By Mac Engel
The next time someone says “Baseball is dying,” make sure you get the definition of death.
Something that is dying typically does not include billions of dollars in revenue, and being popular in countries all over the world.
Major League Baseball is a lot of things, but being “on life support” is not among them.
Boxing has been “dying” for years. The same for horse racing.
Neither is true.
As the respective leadership of Major League Baseball and the Major League Baseball Players Association continue to fight over millions of dollars in this latest lockout, a lot of people who love the game are concerned over its future.
The games are far too long. Not enough happens during the game. Attendance is down. Ratings ain’t great.
Also, baseball is not dying.
As far as The Players versus The Owners, Volume XXIV, is concerned, I’ve given up caring about the specifics. Just tell me when spring training starts, and when it’s time to play ball.
The owners are owners because their priority in life is money, and nothing else. They trot out MLB commissioner Rob Manfred to appease their collective demands.
I don’t blame Manfred; he’s just another lawyer stooge who is paid a lot of money because he takes directives from the owners.
Having covered my share of pro sports labor disputes, I never side with the owners.
You may not be able to hit a ball like Mike Trout, but, like Trout, you are likely an employee and as such have far more in common with a Shohei Ohtani than you do Texas Rangers owner Ray Davis or Los Angeles Angels owner Arte Moreno.
Baseball just became hockey: a regional, niche sport that is flush with cash but “struggles” when compared with the Godzilla that is the National Football League.
What we are witnessing with the downsizing of MLB was inevitable, and will eventually happen to the NFL. Eventually.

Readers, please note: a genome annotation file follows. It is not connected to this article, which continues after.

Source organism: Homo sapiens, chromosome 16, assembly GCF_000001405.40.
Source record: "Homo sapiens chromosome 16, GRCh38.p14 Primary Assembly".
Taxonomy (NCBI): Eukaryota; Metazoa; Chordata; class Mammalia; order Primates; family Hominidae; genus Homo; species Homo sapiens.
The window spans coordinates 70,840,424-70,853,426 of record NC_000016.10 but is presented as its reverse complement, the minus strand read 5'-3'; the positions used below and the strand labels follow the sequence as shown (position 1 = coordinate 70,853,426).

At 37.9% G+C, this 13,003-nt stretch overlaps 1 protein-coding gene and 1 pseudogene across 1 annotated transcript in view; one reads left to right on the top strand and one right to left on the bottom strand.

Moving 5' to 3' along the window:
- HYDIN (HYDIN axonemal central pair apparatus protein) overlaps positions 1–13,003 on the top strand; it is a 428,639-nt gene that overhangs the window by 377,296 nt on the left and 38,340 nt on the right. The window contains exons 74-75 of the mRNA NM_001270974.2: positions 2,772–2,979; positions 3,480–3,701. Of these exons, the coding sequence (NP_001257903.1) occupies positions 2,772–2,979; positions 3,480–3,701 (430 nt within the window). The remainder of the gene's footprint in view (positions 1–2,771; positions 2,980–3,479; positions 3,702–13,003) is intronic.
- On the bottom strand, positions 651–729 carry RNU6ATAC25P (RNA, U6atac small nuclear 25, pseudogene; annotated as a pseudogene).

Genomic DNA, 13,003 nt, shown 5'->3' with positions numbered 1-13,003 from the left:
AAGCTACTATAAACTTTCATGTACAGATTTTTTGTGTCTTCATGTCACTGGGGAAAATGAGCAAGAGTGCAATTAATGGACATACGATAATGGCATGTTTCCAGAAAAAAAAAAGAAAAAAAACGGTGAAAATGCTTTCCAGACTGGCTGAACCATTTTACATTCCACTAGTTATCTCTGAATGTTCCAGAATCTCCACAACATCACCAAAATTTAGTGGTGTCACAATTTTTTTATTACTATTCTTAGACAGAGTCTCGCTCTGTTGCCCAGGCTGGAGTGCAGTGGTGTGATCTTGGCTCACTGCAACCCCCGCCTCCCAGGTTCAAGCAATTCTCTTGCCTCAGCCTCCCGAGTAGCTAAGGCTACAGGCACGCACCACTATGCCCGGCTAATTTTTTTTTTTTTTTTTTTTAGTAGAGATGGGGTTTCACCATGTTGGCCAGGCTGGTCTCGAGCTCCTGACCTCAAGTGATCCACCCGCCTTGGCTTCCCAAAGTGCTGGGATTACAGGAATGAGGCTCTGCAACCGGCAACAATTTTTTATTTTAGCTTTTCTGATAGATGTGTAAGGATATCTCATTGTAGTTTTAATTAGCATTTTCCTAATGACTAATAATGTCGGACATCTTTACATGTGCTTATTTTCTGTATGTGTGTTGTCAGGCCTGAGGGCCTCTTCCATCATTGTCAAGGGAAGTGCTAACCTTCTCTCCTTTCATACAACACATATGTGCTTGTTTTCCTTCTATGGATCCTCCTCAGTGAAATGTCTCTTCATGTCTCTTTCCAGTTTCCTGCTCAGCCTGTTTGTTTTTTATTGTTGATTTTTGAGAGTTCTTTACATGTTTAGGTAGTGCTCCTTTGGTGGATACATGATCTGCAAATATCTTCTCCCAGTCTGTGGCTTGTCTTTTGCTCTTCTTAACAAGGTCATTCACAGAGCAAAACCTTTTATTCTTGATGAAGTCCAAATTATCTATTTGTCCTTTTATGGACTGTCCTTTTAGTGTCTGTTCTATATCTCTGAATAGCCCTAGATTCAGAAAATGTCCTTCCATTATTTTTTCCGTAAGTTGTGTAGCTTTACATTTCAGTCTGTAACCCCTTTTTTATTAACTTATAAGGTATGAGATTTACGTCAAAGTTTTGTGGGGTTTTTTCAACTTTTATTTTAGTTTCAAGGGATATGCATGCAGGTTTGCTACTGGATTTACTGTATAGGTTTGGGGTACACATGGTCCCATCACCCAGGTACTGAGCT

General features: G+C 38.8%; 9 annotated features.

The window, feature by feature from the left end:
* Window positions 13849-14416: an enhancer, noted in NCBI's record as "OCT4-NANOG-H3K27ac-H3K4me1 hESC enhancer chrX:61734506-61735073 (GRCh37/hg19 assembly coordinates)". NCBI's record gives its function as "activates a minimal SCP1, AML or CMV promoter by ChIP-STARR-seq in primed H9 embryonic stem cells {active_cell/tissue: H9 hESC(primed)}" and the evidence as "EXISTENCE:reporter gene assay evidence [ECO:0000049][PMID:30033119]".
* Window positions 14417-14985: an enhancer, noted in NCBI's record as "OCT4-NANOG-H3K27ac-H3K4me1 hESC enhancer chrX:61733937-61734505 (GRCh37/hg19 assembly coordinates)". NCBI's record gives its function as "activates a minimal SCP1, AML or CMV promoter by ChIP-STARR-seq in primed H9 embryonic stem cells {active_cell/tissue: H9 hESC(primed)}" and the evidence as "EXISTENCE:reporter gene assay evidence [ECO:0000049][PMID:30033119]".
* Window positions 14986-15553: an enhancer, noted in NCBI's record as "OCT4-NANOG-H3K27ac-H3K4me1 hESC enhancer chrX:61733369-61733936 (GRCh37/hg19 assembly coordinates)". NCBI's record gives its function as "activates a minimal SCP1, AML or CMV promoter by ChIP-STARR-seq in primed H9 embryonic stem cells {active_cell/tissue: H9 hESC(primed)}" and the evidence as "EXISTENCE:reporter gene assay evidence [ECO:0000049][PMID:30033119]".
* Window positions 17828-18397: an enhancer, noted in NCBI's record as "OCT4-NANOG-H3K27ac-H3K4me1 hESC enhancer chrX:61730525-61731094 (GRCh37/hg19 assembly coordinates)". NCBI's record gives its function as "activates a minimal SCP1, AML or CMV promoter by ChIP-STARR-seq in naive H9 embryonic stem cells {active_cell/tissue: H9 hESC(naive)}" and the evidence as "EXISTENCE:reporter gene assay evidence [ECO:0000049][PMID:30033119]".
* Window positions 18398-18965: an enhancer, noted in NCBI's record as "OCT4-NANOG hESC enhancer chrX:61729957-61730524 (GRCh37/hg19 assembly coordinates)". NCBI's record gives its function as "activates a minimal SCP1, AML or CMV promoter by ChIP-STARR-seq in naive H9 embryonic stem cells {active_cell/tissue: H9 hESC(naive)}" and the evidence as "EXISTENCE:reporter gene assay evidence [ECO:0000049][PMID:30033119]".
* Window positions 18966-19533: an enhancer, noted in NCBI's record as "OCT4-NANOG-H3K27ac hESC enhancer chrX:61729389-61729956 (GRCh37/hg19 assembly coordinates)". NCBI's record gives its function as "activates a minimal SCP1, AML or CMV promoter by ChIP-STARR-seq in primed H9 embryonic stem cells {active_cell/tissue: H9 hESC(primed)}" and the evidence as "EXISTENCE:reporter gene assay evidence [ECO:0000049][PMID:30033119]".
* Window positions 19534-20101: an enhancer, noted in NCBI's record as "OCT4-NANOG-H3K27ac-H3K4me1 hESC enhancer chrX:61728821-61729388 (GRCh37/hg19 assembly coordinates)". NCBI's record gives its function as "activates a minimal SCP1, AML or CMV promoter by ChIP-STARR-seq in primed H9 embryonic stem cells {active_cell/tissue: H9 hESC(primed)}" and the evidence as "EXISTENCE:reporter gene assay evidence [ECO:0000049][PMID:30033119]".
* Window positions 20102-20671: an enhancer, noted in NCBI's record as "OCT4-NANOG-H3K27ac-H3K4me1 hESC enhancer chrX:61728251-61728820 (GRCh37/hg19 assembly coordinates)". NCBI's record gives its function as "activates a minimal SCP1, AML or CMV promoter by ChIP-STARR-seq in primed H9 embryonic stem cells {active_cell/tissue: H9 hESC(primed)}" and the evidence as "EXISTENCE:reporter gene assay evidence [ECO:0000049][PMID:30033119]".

It’s the same thing that happened to McDonalds. It’s the same thing that happens with most businesses, and brands.
Pro baseball in the United States started in 1871, and for 100 years it had the pro sports market in this country to itself.
Boxing and horse racing were competitors, along with college football.
Major League Baseball was the biggest.
Then came TV.
Then came the NFL.
Then came the NBA.
Then came the NHL.
Then came NASCAR.
Then came the MLS.
Then came the Internet.
Somewhere in this timeline MLB lost its monopoly over the sports market in this country.
No different from McDonald’s losing its vice grip on the fast-food industry.
The first McDonald’s opened in 1953, and it changed not only the food industry but also America.
Then came Kentucky Fried Chicken, Jack in the Box, In-N-Out Burger, Whataburger, Taco Bell, Taco Casa, Hardee’s, Steak ‘n’ Shake, Burger King, Wendy’s, and on and on.
McDonald’s is still open.
MLB still has the advantage that it has a good chunk of the calendar to itself against its competitors, and no sport can sell a family picnic like a baseball game.
It’s an over-priced family picnic, but a picnic nonetheless.
Overall youth participation in baseball took a hit over the last year or so because of COVID, and there are conflicting reports out there on how many kids are playing baseball in America anymore.
Kids today have far too many options to play other sports, and baseball will never enjoy the type of participation numbers it once had.
Baseball, as a whole, will never be what it once was, and it’s not that bad.
MLB’s decision to reduce the number of minor-league teams is a cold business decision, and more of indictment on an outdated, bloated player-development system than the state of the game.
No pro sport has as many levels of minor leagues as baseball, and MLB doesn’t need that many teams in this era.
A big-time pro sports league needs one or two minor-league levels, at most. That doesn’t include college baseball.
If baseball is dying, why is MLB targeting a round of expansion?
(Because there are city leaders still dumb enough to blow taxpayer money on stadiums for a big-league ball team.)
If baseball is dying, why are players making more than $1 million to play a game that is on life support?
If baseball is dying, how did the Rangers give Corey Seager a 10-year, $325 million contract a few months ago?
If baseball is dying, why are media companies lined up to pay these clubs hundreds of millions of dollars for broadcast rights?
If baseball is dying, why are pro baseball teams hiring dozens of employees to handle just the role of analytics within their organizations?
MLB, and baseball, do have real problems. But death is not one of them.
This article was written by Mac Engel from the Fort Worth Star-Telegram and was legally licensed via the Tribune Content Agency through the Industry Dive Content Marketplace. Please direct all licensing questions to email@example.com.
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